Tim had been our Deputy Prime Minister, leader of the National Party, a tireless and enthusiastic volunteer for preservation of our historic railways - so much more:

His State funeral was held today, and was broadcast live on the national radio service


Well thank goodness someone could get emergency services to respond on a Sunday cheese


Some of our fellow Americans are always a challenge for Pope Francis:

In an informal exchange aboard the papal plane, Pope Francis told Nicolas Senèze that he is “honored that the Americans attack me” when the French Catholic journalist presented him with a copy of his book How America Wants to Change the Pope (Comment L'Amérique veut changer de Pape) on the flight from Rome to Maputo, Mozambique, on Sept. 4.

The book describes how a wealthy and often traditionalist sector of the American Catholic church—both clerical and lay—attacks Pope Francis and notes that it is already working, with projects such as the “Red Hat Report,” to ensure that the cardinal elected pope at the next conclave is to its liking. It was clear from the context that Pope Francis was referring specifically to that sector of the U.S. church that is mentioned in the book and not to anyone else.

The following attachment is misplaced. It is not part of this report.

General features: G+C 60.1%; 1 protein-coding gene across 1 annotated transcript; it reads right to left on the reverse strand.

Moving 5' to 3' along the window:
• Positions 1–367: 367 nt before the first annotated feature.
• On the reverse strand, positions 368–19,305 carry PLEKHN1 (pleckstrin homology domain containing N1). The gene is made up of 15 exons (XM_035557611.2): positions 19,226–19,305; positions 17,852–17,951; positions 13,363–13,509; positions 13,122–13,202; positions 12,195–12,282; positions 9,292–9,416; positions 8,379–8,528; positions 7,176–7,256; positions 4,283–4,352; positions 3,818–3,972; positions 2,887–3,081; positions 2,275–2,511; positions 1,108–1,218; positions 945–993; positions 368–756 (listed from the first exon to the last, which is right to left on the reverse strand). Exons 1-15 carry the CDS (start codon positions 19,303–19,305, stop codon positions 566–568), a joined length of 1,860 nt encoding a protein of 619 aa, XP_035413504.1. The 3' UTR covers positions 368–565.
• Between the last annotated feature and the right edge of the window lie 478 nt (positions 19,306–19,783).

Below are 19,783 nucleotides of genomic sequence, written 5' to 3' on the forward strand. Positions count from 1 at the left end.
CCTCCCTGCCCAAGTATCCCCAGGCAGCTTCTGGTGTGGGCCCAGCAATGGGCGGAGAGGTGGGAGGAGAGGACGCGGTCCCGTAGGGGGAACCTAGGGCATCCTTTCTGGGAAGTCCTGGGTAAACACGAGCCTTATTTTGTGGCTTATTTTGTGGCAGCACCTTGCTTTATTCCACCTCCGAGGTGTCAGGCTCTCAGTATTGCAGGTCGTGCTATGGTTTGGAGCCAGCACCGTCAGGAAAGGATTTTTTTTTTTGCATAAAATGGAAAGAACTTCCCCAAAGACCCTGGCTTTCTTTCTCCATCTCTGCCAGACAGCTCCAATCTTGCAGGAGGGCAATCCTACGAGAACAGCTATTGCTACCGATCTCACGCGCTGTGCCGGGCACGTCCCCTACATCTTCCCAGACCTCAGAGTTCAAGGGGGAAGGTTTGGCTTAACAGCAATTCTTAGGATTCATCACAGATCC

[Edited to add] "The pope said he had tried to get a copy of it, but it was not yet available for sale. He then handed the book to an aide and commented with a smile, 'This is a bomb!' "

Closer to home, yesterday:

They laid down in the street at a major downtown Newark intersection and formed a human crucifix. Catholic leaders and their faithful were ready to get arrested for a just cause.

President Trump’s immigration policy is not humane and separation of immigrant children and families in detention centers must end, they said.

Momentum from Wednesday’s movement in Newark began with a national campaign in Washington, D.C. that was started by a coalition of 13 Catholic organizations. In July, about 70 Catholic leaders were arrested on capitol grounds when they called on Congress and the Trump administration to end detention centers.

The campaign got a huge lift when it reached Newark Wednesday. Cardinal Joseph Tobin of the Archdiocese of Newark joined the demonstration, which started with a prayer service at St. Mary’s Church Newark Abbey, a parish that had its first church destroyed by an anti-immigrant mob in the mid 1800s.

“It’s significant that the march begin here,’’ Tobin said in front of the church, sending a clear message to the president.

“Recognize this because you’re hardening the heart of a nation and ultimately placing all of our most precious values in jeopardy.’’

Full article at this link.

mtierney said:

“The future of the Catholic Church is in Africa”...


 Reflected in the new class of Cardinals named by the Pope.  For instance: